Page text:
Posted By Jeff Moad, August 29, 2011 at 11:25 AM, in Category: Global Value Networks
As manufacturing becomes increasingly global, it's critical that executives understand the regulatory and political environments in which they and their partners operate overseas. Failure to do so can undermine brands and curtail production.
A couple of examples of these risks emerged last week. Swedish retailing giant H&M last week was hit with a barrage of bad press when workers at a plant run by one of its apparel contract manufacturers in Cambodia began fainting. Reasons for the fainting spells--which affected 300 workers last Tuesday and Thursday--weren't' immediately clear. But news reports noted that apparel workers and unions in Cambodia have been striking over the past year demanding that minimum wages be raised from $61 per month to $93 per month. Some union officials blamed employer forced-overtime practices for the fainting spells, but it's not out of the question that contract negotiations are playing a role in the incidents.
Meanwhile, H&M and its Cambodian contractor are taking the heat and the story is getting picked up by Western media. H&M can only say it is preparing an "in-depth investigation."
At the same time last week, iconic musical instrument manufacturer Gibson Guitar complained that it was struggling to sustain operations after US Department of Justice officials reportedly raided the company's plant in Nashville and Memphis, confiscating exotic woods that reportedly had been imported in a way that violated Indian laws. Gibson's CEO Henry Juszkiewicz issued a press release vowing to fight the confiscation and suggesting that the company was being persecuted by the DOJ. Gibson, however, has reportedly been investigated for similar practices in the past.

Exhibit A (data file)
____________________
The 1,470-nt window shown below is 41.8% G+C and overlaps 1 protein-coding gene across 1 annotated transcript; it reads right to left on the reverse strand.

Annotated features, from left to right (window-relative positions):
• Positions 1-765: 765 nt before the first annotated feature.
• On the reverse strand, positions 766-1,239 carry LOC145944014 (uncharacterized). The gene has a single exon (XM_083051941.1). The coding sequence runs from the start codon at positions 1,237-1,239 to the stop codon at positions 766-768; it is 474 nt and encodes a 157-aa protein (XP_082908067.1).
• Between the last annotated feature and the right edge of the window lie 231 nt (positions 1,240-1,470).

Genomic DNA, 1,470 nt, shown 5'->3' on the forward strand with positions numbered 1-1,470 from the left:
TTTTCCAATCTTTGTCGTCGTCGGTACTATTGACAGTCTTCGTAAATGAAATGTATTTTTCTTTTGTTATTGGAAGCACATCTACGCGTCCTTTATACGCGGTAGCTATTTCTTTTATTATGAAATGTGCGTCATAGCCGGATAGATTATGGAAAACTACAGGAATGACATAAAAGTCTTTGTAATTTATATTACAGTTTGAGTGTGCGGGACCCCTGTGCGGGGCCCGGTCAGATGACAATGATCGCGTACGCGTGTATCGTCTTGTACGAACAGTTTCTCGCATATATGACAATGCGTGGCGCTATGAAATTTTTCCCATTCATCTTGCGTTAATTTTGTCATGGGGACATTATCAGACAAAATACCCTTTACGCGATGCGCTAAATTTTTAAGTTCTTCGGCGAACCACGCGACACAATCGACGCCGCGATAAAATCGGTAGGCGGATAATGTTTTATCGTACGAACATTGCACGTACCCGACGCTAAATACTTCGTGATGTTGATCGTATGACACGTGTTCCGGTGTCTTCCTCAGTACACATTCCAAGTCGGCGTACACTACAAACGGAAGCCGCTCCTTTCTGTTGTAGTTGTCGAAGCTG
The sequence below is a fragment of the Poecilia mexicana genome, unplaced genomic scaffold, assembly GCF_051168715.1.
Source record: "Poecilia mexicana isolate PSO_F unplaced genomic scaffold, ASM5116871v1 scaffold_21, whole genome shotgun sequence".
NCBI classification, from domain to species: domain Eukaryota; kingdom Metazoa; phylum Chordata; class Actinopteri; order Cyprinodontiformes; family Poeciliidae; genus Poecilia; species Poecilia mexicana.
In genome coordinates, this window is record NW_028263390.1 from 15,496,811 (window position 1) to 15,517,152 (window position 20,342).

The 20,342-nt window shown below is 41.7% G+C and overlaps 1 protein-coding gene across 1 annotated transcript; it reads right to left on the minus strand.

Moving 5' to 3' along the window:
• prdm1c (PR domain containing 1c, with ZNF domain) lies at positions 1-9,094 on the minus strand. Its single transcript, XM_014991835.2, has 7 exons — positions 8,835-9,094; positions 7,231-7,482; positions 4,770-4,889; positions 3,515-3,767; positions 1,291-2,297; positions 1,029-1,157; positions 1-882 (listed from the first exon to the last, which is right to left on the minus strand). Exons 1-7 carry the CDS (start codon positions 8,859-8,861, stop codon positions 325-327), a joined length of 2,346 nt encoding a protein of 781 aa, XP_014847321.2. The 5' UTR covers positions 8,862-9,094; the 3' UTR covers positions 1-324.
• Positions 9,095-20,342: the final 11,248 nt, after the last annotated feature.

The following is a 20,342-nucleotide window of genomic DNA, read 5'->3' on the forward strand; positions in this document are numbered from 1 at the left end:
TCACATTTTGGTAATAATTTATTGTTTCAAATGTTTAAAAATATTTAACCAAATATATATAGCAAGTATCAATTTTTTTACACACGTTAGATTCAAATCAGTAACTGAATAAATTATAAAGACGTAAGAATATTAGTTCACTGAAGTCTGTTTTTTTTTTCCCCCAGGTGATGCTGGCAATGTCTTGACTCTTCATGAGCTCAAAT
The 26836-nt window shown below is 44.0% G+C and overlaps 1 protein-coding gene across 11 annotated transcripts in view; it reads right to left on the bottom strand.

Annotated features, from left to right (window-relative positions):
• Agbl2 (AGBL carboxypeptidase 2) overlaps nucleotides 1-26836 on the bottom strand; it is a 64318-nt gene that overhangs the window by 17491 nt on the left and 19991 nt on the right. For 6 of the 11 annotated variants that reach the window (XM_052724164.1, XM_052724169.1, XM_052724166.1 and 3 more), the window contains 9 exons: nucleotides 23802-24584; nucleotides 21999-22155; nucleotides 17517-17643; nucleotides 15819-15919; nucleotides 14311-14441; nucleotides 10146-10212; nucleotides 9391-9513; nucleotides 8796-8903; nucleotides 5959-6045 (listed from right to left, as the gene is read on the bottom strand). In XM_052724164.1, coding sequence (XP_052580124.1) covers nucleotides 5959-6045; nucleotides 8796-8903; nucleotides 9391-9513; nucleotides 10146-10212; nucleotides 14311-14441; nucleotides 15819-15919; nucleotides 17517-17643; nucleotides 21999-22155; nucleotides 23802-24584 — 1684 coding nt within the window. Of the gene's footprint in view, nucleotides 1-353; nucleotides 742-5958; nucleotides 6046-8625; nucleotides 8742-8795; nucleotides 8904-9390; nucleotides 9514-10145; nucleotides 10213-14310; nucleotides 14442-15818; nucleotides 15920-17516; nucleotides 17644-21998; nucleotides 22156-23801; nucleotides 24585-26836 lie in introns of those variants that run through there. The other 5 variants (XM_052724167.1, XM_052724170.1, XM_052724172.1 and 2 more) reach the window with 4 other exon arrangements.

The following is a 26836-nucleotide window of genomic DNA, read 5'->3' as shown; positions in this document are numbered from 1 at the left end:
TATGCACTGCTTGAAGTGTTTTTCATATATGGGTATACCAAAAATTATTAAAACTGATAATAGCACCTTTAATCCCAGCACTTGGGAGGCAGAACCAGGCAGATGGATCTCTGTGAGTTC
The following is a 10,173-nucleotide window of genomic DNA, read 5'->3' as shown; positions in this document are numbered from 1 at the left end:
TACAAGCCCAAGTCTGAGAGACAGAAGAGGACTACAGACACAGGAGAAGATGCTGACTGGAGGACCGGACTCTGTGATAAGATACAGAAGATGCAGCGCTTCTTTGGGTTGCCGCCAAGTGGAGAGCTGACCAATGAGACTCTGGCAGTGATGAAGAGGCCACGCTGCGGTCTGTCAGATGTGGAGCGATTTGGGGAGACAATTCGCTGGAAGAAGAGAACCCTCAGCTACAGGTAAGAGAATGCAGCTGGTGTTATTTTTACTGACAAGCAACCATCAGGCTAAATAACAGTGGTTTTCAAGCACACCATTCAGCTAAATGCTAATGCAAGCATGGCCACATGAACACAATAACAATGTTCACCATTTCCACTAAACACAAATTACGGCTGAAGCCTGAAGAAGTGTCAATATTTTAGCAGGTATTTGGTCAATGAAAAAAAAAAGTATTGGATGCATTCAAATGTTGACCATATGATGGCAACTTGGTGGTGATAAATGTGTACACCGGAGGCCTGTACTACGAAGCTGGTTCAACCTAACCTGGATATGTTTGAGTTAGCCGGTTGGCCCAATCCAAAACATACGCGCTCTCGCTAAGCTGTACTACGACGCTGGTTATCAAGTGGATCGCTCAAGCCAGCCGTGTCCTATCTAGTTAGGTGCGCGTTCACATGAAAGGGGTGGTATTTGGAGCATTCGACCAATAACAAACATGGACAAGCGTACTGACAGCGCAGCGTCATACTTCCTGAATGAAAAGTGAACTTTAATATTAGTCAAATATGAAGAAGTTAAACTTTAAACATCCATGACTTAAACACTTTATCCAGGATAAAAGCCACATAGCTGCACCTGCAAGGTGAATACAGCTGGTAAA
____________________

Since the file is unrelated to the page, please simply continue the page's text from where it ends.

After-the-fact promises to investigate high-profile apparent manufacturing safety problems and complaints of regulatory persecution may make for entertaining journalism. But they're not very effective in insulating manufacturers from brand image damage when they run afoul of regulations or political realities in offshore locations where they or their suppliers operate. In the minds of some consumers, H&M and Gibson will now be branded as violators of worker rights and environmental laws.
It's much better to understand all of the rules of engagement in the countries which which you or partners operate and to keep on top of what's going on in plants and supply networks for which you, ultimately, are responsible.
How do you keep up with regulations and risks in all of the countries in which you and your key suppliers operate? Do you take these risks into account when where in the world and with whom to do business?
Written by Jeff Moad
Jeff Moad is Research Director and Executive Editor with the Manufacturing Leadership Community. He also directs the Manufacturing Leadership Awards Program. Follow our LinkedIn Groups: Manufacturing Leadership Council and Manufacturing Leadership Summit